Using Quaternary Structures to Assess the Evolutionary History of Proteins: The Case of the Aspartate Carbamoyltransferase


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Abstract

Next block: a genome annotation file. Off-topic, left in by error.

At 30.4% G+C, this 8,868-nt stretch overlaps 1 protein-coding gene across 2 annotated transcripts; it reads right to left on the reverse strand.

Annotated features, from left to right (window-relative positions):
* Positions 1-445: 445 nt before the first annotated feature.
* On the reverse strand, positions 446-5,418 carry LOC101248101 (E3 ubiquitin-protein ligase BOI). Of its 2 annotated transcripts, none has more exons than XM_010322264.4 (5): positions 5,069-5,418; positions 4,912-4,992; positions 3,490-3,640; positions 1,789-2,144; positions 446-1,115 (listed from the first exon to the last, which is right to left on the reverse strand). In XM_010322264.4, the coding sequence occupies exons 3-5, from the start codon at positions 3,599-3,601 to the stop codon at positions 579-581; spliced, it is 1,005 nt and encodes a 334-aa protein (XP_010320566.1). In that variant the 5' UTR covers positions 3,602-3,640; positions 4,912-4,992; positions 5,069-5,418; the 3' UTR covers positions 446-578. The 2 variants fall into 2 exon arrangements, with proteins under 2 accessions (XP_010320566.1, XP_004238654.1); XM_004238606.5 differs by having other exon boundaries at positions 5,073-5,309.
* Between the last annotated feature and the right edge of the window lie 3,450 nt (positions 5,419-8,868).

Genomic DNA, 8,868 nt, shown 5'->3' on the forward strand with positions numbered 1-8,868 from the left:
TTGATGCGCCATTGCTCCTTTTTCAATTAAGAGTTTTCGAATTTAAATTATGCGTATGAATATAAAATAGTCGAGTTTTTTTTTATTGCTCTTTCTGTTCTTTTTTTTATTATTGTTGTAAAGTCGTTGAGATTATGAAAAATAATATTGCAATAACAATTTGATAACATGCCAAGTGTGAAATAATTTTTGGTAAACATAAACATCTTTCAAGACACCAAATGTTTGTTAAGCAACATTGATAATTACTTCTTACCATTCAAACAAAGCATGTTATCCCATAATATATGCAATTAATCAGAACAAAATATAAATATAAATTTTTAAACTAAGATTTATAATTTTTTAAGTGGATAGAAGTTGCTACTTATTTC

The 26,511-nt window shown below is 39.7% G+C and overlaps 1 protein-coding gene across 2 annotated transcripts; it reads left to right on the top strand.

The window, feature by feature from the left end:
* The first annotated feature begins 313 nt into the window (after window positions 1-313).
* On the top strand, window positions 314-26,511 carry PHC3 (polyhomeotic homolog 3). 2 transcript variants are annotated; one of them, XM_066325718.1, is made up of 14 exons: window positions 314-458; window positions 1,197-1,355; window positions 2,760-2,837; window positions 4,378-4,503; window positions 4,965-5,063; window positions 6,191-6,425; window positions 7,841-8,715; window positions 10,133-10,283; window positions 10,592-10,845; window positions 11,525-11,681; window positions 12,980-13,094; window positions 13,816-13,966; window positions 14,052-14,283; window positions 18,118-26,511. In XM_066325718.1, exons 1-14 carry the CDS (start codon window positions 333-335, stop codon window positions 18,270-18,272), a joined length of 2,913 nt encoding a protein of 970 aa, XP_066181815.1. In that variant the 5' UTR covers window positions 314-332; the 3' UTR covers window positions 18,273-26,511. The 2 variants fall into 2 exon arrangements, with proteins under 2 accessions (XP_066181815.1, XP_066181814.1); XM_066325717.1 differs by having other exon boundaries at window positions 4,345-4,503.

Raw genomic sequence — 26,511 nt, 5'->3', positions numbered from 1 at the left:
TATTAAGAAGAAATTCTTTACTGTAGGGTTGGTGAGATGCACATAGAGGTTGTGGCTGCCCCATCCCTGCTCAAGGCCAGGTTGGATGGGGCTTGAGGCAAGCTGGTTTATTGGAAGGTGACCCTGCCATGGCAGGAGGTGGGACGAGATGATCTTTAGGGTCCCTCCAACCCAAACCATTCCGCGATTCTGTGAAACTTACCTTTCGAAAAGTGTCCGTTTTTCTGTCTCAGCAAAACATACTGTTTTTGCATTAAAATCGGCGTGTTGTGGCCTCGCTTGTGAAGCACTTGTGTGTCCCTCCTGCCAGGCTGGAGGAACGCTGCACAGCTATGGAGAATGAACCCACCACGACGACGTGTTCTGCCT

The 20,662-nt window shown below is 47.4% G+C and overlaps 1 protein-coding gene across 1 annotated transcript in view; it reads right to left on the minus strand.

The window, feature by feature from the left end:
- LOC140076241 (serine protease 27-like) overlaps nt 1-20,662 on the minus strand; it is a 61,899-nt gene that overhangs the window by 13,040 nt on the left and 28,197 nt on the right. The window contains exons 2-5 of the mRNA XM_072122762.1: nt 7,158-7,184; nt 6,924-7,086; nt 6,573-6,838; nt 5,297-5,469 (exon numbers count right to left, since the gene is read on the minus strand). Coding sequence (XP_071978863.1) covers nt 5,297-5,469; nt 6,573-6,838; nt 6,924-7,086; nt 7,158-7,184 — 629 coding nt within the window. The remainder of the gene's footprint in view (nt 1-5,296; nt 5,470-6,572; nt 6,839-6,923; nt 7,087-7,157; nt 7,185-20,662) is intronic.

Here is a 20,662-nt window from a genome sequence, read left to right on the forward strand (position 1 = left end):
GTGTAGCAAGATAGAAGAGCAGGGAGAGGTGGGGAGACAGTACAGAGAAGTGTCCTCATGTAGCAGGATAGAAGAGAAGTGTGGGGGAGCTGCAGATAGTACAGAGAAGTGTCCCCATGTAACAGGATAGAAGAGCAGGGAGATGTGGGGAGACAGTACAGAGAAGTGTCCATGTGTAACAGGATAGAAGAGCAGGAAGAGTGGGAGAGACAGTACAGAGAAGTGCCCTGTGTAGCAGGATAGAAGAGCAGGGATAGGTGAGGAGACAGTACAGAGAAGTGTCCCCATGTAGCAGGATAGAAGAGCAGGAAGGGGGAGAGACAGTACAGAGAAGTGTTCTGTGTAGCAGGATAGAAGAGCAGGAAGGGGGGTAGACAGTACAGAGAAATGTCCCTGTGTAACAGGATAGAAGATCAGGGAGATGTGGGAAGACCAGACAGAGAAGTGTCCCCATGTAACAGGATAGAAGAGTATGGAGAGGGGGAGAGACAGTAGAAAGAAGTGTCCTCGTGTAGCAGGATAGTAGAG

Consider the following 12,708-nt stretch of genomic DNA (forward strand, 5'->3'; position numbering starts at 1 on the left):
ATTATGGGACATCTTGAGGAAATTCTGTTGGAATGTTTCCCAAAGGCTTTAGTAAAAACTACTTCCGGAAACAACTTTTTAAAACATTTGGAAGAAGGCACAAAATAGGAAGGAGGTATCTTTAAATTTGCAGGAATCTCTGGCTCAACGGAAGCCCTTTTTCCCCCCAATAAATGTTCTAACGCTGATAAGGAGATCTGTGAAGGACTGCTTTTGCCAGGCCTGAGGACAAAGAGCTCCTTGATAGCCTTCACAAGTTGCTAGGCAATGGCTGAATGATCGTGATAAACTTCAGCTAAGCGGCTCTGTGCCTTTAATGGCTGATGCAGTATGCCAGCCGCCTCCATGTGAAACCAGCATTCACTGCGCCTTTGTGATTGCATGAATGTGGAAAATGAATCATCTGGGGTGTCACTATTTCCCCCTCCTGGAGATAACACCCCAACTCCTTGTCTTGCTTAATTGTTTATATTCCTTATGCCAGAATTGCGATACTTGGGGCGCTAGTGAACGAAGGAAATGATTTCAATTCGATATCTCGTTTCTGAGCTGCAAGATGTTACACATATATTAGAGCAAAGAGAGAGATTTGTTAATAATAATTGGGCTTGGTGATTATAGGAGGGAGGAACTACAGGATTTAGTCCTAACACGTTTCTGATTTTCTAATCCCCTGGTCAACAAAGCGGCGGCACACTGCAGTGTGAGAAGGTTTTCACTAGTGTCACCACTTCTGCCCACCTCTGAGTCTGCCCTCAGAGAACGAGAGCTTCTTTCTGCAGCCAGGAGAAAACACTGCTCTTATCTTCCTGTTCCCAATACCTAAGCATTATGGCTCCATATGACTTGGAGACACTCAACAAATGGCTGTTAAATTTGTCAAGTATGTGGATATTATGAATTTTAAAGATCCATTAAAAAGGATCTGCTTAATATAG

Many evolutionary scenarios describing the history of proteins are based solely on phylogenetic studies. We have designed a new approach that allows ascertainment of such questionable scenarios by taking into account quaternary structures: we used aspartate carbamoyltransferase (ATCase) as a case study. Prokaryotic ATCases correspond to different classes of quaternary structures according to the mode of association of the catalytic PyrB subunit with other polypeptides, either the PyrI regulatory subunit (class B) or a dihydroorotase (class A), which may be active (PyrC, subclass A1) or inactive (PyrC′, subclass A2). Class C is uniquely made up of trimers of PyrB. The PyrB phylogenetic tree is not congruent with the tree of life, but it became coherent when we recognized the existence of two families of ATCases, ATC I and ATC II. Remarkably, a very strong correlation was found between the pattern of PyrB phylogenetic clustering and the different classes of quaternary structures of ATCases. All class B ATCases form a clade in family ATC II, which also contains all eukaryotic sequences. In contrast, family ATC I is made up of classes A and C. These results suggest unexpected common ancestry for prokaryotic B and eukaryotic ATCases on the one hand, and for A and C on the other. Thus, the emergence of specific quaternary structures appears to have been a more recent event than the separation into the ATC I and ATC II families. We propose that different evolutionary constraints, depending on the identity of the partners interacting in the different kinds of holoenzymes, operated in a concerted way on the ancestral pyrB genes and the respective associated genes pyrI or pyrC, so as to maintain appropriate inter-polypeptides interactions at the level of quaternary structure. The process of coevolution of genes encoding proteins interacting in various holoenzymes has been assessed by calculating the correlation coefficient between their respective phylogenetic trees. Our approach integrating data obtained from the separate fields of structural biology and molecular evolution could be useful in other cases where pure statistical data need to receive independent confirmation.

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